Before the prospect of an intelligence explosion, we humans are like small children playing with a bomb. Such is the mismatch between the power of our plaything and the immaturity of our conduct. Superintelligence is a challenge for which we are not ready now and will not be ready for a long time. We have little idea when the detonation will occur, though if we hold the device to our ear we can hear a faint ticking sound. For a child with an undetonated bomb in its hands, a sensible thing to do would be to put it down gently, quickly back out of the room, and contact the nearest adult. Yet what we have here is not one child but many, each with access to an independent trigger mechanism. The chances that we will all find the sense to put down the dangerous stuff seem almost negligible. Some little idiot is bound to press the ignite button just to see what happens.

A similar sentiment has been put forward by technologist and AI expert James Barrat, author of the book rather pessimistically titled Our Final Invention: Artificial Intelligence and the End of the Human Era. He believes that this AI intelligence explosion will inexorably advance to usurp humans from our rung at the top of the food chain and put AI in charge as our new overlords, relegating us to their sniveling slaves. According to Barrat, AI will inevitably rule the world, and he says:

We humans steer the future not because we’re the strongest beings on the planet, or the fastest, but because we are the smartest. So when there is something smarter than us on the planet, it will rule over us on the planet.

For these alarmists who fear the imminent AI explosion and possible rise against humans it is not a matter of “if” but of “when,” and they have consistently and vocally called for greater oversight and regulation of the development of AI. At the moment it is a field with very little actual rules or regulations, a sort of Wild West with all of these AI programmers and researchers working on myriad disparate projects with various goals and perfecting AI in leaps and bounds with little to no oversight. If they are allowed to pursue this unfettered, they say, then it will develop in ways we cannot control or even anticipate, and outstrip our ability to keep up with it. It is an issue that has famously been addressed by none other than Tesla CEO and futurist Elon Musk, who has likened it to conjuring up supernatural forces and has said:

I think we should be very careful about artificial intelligence. If I were to guess like what our biggest existential threat is, it’s probably that. So we need to be very careful with the artificial intelligence. Increasingly scientists think there should be some regulatory oversight maybe at the national and international level, just to make sure that we don’t do something very foolish. With artificial intelligence we are summoning the demon. In all those stories where there’s the guy with the pentagram and the holy water, it’s like yeah he’s sure he can control the demon. Didn’t work out. Got to regulate AI/robotics like we do food, drugs, aircraft and cars. Public risks require public oversight. Getting rid of the FAA won’t make flying safer. They’re there for good reason. If you’re not concerned about AI safety, you should be. Vastly more risk than North Korea. AI doesn’t have to be evil to destroy humanity — if AI has a goal and humanity just happens in the way, it will destroy humanity as a matter of course without even thinking about it, no hard feelings.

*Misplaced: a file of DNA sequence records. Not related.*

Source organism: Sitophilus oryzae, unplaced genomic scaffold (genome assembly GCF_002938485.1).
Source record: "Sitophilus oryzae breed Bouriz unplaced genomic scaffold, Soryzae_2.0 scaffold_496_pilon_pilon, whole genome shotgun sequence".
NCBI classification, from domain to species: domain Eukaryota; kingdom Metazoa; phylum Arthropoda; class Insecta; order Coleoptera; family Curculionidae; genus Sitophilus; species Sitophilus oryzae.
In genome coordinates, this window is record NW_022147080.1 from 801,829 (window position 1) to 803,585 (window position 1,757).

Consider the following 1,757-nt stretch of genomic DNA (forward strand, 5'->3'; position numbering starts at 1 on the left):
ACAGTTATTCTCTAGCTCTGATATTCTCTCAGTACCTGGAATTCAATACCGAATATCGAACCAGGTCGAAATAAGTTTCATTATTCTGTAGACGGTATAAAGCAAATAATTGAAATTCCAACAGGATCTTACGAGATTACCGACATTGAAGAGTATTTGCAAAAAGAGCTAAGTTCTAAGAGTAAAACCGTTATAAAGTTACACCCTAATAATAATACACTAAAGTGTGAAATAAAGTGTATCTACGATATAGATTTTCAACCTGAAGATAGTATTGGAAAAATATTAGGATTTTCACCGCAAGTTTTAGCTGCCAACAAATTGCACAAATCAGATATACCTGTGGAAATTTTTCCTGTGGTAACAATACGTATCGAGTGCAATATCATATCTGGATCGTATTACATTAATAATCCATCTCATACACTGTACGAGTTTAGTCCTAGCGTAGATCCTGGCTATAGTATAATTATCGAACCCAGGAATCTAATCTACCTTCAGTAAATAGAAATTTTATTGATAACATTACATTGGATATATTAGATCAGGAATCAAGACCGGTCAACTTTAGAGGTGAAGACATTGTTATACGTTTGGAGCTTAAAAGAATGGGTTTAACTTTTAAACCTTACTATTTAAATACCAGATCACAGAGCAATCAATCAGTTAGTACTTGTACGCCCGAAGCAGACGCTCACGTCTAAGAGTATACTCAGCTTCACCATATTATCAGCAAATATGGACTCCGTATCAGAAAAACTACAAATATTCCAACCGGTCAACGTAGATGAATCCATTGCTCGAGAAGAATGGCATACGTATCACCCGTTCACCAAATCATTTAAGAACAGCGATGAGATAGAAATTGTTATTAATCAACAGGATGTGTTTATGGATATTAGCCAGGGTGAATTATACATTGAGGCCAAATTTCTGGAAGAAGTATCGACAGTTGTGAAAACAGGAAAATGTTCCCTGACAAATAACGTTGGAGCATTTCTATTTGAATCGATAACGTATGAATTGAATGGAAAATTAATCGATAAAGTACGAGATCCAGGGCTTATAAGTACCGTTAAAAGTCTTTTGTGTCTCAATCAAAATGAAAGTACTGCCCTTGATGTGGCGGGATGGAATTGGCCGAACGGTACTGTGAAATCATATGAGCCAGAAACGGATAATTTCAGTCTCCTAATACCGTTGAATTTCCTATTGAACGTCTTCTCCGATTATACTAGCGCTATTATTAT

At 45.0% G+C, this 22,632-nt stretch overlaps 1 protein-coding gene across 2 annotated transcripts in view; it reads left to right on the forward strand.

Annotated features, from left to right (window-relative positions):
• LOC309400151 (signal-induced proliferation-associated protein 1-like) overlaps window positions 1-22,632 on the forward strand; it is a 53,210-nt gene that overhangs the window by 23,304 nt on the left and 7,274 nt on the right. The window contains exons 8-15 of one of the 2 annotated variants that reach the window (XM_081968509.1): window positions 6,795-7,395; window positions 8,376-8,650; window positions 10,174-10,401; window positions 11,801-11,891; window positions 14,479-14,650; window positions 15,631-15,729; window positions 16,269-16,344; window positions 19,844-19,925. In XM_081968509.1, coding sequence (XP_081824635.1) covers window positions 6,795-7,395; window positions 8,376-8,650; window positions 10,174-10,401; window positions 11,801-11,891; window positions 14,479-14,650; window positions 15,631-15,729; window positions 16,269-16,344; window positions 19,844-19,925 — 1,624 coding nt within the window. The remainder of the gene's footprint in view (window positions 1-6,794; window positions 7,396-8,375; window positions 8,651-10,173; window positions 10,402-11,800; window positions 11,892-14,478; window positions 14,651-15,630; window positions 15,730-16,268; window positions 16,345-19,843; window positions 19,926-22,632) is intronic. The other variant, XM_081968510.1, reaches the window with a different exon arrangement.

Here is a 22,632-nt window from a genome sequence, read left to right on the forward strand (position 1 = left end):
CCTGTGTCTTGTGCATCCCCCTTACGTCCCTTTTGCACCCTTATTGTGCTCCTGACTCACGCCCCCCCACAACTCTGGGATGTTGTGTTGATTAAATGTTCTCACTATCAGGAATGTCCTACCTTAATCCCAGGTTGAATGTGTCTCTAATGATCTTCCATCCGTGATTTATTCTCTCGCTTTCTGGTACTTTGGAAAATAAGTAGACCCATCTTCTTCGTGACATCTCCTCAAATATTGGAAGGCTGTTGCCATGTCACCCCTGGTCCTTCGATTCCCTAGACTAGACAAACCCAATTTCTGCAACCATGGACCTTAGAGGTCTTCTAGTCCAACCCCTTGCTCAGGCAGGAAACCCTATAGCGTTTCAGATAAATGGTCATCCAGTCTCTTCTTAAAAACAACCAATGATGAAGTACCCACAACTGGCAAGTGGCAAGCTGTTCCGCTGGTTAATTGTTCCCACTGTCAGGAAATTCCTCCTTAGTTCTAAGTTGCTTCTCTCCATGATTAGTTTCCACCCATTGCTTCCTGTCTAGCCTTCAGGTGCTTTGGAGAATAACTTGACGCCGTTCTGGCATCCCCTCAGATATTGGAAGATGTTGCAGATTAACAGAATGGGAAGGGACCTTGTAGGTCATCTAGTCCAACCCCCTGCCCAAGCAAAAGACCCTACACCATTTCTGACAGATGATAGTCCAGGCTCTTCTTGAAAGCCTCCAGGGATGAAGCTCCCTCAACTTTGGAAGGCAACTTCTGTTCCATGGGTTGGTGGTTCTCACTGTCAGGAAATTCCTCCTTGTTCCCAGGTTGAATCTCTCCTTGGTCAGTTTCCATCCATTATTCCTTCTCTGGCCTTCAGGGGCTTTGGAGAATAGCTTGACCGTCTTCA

Indeed, AI would not have to be evil or sinister like it is portrayed in films like Terminator and pretty much every piece of science fiction on a robot takeover there is. AI isn’t inherently good or bad, it would just do what it does and we would be the unfortunate casualty. After all, once it takes over most jobs and systems, why would it logically need us anymore? It would just take us out of the equation, as Musk said, “No hard feelings.” It would be no more evil than you taking out the trash. In the view of AI, we would be expendable, tools at best and pests at worst. As the character Nathan says in the movie Ex Machina, in which a hapless programmer is seduced and tricked by an android, says, “One day the AIs are going to look back on us the same way we look at fossil skeletons on the plains of Africa. An upright ape living in dust with crude language and tools, all set for extinction.”

It’s all pretty sobering stuff, but on the other side of the coin, there are also many scientists and experts who believe that this alarmist mentality is overstated or sensationalized, and that we are a long way from any sort of science fiction-style AI takeover or robopocalypse, if it ever even happens at all. One of the main things pointed out is the difference between the forms of intelligence displayed by humans and AI. At the present, all AI that we know of has what is called “narrow intelligence.” This means that they are very smart algorithms for dedicated tasks, only able to do a specific task very well but pretty useless at anything else. They are very good at what they do, but cannot go beyond that and cannot adapt. Humans, on the other hand, display what is called “general intelligence,” meaning the ability to learn from one situation and apply it to another, as well as the ability to integrate their own emotional intelligence, self-awareness, and human experience into these tasks. Many experts believe that this would be extremely difficult, if not impossible to emulate in a computer program, and that AI will always be tethered to humans giving it input, and no matter what they do or how good they are at it, they need us to tell them what to do in the first place. Researcher Jessica Bennett has said of this on Towards Data Science: